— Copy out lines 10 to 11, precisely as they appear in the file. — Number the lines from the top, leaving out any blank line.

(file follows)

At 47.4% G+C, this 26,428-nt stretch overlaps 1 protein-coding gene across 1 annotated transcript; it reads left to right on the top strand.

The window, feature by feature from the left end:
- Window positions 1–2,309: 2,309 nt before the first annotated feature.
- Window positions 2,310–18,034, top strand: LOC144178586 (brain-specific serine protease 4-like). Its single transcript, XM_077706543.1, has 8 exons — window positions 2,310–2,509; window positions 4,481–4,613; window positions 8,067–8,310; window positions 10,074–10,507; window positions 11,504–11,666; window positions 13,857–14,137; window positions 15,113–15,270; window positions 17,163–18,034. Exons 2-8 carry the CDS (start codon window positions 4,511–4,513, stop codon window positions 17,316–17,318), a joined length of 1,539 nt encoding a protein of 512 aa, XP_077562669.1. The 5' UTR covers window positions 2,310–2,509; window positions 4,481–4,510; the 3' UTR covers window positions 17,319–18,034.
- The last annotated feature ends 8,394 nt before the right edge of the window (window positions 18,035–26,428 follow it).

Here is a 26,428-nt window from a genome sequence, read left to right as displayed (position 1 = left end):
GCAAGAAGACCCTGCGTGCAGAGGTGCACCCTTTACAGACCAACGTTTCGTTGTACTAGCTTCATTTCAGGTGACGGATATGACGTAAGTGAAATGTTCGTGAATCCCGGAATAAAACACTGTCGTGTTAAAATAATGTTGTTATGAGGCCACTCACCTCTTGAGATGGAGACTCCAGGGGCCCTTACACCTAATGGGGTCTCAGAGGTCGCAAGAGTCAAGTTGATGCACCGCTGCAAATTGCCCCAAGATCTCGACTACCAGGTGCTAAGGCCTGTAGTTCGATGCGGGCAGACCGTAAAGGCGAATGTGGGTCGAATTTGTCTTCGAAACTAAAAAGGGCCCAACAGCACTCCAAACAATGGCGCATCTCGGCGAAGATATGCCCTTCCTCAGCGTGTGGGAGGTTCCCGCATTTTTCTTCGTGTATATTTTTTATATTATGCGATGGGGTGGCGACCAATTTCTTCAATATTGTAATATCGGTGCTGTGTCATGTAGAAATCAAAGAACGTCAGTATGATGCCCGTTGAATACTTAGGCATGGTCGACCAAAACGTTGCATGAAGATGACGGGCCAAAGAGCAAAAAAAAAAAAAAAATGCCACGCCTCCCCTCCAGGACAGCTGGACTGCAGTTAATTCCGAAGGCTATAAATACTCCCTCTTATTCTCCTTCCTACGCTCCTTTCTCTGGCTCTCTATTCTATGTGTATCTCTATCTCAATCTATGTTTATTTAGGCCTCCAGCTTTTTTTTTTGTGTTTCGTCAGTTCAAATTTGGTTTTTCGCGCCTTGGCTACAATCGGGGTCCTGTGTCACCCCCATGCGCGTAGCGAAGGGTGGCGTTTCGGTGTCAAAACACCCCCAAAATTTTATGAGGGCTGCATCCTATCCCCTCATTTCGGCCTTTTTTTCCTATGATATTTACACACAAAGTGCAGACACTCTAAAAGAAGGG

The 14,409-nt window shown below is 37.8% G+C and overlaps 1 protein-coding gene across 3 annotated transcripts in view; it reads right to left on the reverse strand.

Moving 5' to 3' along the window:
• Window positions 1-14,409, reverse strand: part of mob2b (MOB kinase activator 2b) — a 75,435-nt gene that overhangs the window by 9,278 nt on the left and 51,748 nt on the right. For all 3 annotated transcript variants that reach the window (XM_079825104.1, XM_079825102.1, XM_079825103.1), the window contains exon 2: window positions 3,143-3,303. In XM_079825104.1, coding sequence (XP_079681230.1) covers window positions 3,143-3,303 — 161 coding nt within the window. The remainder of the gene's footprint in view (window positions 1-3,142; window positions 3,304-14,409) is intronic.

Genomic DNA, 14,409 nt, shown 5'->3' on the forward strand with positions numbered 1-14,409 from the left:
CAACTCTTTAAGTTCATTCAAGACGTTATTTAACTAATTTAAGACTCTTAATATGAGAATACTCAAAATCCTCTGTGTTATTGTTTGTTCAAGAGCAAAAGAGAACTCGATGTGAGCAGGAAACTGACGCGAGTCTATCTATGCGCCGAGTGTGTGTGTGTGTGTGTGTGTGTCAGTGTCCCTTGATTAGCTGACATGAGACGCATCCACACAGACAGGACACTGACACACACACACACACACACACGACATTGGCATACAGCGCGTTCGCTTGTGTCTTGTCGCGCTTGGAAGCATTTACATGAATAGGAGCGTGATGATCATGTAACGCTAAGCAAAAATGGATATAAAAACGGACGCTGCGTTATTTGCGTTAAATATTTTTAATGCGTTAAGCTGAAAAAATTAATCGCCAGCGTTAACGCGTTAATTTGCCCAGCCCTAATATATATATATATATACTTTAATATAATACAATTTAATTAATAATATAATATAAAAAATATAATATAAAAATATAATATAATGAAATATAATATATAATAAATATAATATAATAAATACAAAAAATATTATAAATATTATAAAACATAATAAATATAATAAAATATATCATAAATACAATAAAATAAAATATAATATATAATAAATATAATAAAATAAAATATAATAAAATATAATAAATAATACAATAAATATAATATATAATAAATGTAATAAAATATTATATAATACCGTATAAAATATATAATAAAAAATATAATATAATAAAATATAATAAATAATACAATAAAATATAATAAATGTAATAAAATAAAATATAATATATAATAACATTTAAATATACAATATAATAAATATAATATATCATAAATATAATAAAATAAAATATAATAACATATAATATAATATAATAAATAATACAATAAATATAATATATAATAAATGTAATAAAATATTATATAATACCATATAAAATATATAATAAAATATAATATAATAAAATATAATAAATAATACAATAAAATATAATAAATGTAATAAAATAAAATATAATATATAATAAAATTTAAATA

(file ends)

• Window positions 1-14,409, reverse strand: part of mob2b (MOB kinase activator 2b) — a 75,435-nt gene that overhangs the window by 9,278 nt on the left and 51,748 nt on the right. For all 3 annotated transcript variants that reach the window (XM_079825104.1, XM_079825102.1, XM_079825103.1), the window contains exon 2: window positions 3,143-3,303. In XM_079825104.1, coding sequence (XP_079681230.1) covers window positions 3,143-3,303 — 161 coding nt within the window. The remainder of the gene's footprint in view (window positions 1-3,142; window positions 3,304-14,409) is intronic.

Genomic DNA, 14,409 nt, shown 5'->3' on the forward strand with positions numbered 1-14,409 from the left: